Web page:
With Tzedakah a Calling, Salon Owners Prove a Cut Above

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The owners of L'Etoile Salon in Jenkintown find beauty in the betterment of other people's lives.

L’Etoile Salon owners Mel Silverman and Jerry Yellin have spent 42 years tending to the hair care and beauty needs of their clients.

But for these two Mitzvah Heroes, tzedakah might very well be the kindest cut of all.


The two men — Silverman still serves as a stylist at the Jenkintown full-service salon three times a week; Yellin takes charge of the business operations — find beauty in donating their services to young hospital patients and raising money for several major medical research nonprofits. 

“That’s the way I was brought up,” says Silverman. “I was taught by my parents it is important to help and do for other people who might not be as fortunate as I am.”

Echoes Yellin: “I grew up in a family that was doing mitzvot all the time. My parents were poor and they owned a grocery store outside of Haddon Heights, N.J., in a poor community.” But despite their own lack of funds, he continues, his parents “often gave food to families without money.”

Perhaps their most emotionally satisfying project is their annual Day of Beauty for young patients in the craniofacial program at the Children’s Hospital of Philadelphia. This event — which marked its 20th gathering this past spring — invites the youngsters to their suburban salon to be pampered with haircuts, pedicures, makeup and a big bag of beauty treatments.

Also benefitting from the tonsorial twosome’s talents and sense of tzedakah: Susan G. Komen for the Cure, which works toward breast-cancer research and educationSilverman and Yellin have published a series of cookbooks — collections of L’Etoile patrons’ recipes — and donated proceeds from the sales to the foundation. The men also have had designs on helping Komen in other ways such as staging a benefit fashion show, with L’Etoile providing hair styling and makeup for the models, who were clothed in fashions provided by the Joan Shepp Boutique, where Mel’s wife, Marlene, works.

 

About six years, the duo sponsored another fashion show, which was accompanied by a silent auction and dinner, to benefit the local branch of Magen David Adom, Israel’s emergency services organization. That well-attended event — held at the Cescaphe Ballroom in Northern Liberties — brought in more than $100,000.

The two philanthropists have been doing good at a fast clip: Silverman and Yellin have been contributing funds raised from their bi-ennial Cut-a-Thon to the area Alzheimer’s Association. And Silverman and a cadre of his hair-care cohorts have also been providing special stylings and accoutrements for participants in the New Year’s Eve Dance and other musical celebrations at the Madlyn and Leonard Abramson Center for Jewish Life in Horsham.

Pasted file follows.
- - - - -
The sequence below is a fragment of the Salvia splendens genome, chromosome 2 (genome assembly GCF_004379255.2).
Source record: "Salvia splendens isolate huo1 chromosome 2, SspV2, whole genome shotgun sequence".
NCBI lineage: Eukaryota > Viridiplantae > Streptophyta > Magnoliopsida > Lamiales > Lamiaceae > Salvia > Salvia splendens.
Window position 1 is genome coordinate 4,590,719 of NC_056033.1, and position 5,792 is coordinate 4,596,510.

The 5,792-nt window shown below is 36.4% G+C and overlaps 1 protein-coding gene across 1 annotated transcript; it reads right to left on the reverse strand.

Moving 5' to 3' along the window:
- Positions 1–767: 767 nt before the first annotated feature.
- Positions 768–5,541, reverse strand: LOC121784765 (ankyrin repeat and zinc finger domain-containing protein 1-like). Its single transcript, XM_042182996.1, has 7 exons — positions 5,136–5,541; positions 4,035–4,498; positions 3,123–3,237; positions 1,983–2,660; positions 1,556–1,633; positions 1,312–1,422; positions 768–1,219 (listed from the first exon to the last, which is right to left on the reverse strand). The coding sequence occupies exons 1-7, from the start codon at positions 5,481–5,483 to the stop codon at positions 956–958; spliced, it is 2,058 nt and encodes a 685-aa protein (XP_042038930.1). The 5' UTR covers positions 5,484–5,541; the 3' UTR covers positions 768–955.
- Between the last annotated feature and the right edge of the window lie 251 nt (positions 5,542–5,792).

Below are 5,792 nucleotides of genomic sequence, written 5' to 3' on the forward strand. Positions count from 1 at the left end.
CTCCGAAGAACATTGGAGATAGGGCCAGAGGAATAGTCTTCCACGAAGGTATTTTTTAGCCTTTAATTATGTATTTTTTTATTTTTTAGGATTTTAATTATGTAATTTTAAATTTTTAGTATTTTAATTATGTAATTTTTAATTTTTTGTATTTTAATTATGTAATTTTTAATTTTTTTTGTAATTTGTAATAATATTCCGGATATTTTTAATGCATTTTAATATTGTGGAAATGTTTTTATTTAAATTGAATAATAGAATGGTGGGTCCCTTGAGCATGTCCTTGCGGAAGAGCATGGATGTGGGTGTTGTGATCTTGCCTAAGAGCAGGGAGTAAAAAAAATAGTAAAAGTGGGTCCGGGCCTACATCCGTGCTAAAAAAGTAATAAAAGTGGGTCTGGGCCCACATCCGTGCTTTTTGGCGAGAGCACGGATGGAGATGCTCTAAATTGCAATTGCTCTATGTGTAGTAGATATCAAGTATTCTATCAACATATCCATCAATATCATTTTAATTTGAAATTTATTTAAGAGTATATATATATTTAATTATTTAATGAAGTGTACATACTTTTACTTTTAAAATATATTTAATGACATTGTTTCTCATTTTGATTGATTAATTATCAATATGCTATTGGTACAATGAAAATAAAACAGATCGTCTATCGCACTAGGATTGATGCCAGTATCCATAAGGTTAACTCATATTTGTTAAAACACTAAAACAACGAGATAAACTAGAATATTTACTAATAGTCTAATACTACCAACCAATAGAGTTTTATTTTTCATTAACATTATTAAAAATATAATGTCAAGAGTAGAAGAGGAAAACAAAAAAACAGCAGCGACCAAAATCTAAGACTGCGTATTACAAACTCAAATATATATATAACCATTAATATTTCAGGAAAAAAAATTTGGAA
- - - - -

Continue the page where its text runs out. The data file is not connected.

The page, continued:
The two salon owners were also in the vanguard in the battle against AIDS: Two events that they put together in the early ’90s brought in more than a quarter-of-a-million dollars for area AIDS charities. There have been many other benefits since. 

Silverman, his wife and Yellin have also cooked many holiday meals for families living at the Ronald McDonald House in Philadelphia, a harbor for young area cancer patients awaiting surgery and/or treatment. They will do so again this Thanksgiving.

Trim back their activities a bit? No, trimming is an activity, aver Silverman and Yellin: The salon partners also have contributed haircuts to McDonald House’s residents.

All these good deeds are rooted in their own roots as concerned Jews, says Yellin, who, years back, was a volunteer at the Katz Jewish Community Center in Cherry Hill, N.J., where he set up a project involving teens paying visits to residents of an area Jewish geriatric center.

Yellin credits his sense of giving to his parents, founding members of Temple Beth Sholom in his hometown of Cherry Hill (formerly of Haddon Heights); a dear friend, Rabbi Shalom Lewis; and Lewis’ parents, the late Rabbi Albert — longtime religious leader of Temple Beth Sholom and former president of  the International Rabbinical Assembly — and the rabbi’s wife, Sarah.

That couple was “so inspirational to me because they made Judaism a living and breathing religion as opposed to just a written scripture," Yellin says. "This helped me to make it a part of my life.”

Tzedakah Scissorhands? It's all part and parcel of soulful sustenance, adds Rydal resident Silverman, who emphasizes the integral role his wife plays in all that he does.

“I try to do something good every day, seven days a week.”

Those daily good deeds are major undertakings, more than just a little off the top of life. And they provide a wonderful side benefit, he says: “It all makes me feel good about myself when I contribute to the betterment of others.”

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